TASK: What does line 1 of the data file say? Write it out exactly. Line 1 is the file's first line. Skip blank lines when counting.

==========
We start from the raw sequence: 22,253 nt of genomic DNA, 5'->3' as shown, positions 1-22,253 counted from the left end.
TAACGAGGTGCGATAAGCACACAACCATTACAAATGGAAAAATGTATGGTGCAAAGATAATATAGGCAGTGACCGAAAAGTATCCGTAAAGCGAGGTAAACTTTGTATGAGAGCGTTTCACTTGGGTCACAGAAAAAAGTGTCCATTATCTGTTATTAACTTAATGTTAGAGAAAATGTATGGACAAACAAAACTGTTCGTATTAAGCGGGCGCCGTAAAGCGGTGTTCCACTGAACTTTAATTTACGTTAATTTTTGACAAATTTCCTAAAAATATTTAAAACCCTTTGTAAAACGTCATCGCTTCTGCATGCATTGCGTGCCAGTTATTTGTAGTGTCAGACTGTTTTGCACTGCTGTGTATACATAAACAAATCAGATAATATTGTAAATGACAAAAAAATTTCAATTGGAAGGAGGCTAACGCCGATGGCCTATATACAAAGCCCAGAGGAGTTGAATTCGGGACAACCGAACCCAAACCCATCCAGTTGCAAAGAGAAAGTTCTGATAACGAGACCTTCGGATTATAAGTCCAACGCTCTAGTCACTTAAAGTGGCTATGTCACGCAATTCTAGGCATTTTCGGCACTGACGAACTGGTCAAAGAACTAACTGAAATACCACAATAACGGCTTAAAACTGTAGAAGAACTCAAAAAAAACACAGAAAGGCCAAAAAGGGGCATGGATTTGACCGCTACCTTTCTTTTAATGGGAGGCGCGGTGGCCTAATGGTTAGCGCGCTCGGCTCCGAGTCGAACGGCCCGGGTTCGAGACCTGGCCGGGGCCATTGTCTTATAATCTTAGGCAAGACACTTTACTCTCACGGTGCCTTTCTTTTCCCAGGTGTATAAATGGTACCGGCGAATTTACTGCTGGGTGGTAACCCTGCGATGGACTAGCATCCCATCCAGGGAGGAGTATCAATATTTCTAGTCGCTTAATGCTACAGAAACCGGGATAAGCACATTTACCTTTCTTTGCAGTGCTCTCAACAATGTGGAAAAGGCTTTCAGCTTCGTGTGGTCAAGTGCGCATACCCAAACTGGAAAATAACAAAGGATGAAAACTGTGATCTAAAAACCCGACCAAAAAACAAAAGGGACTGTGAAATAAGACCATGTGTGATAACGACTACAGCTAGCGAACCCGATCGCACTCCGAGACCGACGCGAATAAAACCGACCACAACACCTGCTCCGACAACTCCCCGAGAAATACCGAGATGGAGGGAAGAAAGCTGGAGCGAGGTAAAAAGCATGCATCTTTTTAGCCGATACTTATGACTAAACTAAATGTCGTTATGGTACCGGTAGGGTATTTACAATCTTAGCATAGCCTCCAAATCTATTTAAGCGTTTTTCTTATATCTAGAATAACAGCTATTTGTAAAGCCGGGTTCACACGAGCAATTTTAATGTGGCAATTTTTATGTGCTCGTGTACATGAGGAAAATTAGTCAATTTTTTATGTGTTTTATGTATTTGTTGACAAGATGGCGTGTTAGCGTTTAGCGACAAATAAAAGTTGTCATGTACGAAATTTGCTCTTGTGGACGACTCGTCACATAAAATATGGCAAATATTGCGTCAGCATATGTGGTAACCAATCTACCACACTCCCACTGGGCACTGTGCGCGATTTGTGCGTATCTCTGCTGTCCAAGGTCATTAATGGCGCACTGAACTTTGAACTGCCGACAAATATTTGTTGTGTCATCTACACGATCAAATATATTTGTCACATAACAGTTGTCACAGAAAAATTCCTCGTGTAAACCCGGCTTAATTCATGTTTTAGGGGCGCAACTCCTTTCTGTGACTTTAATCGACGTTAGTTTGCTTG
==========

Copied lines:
We start from the raw sequence: 22,253 nt of genomic DNA, 5'->3' as shown, positions 1-22,253 counted from the left end.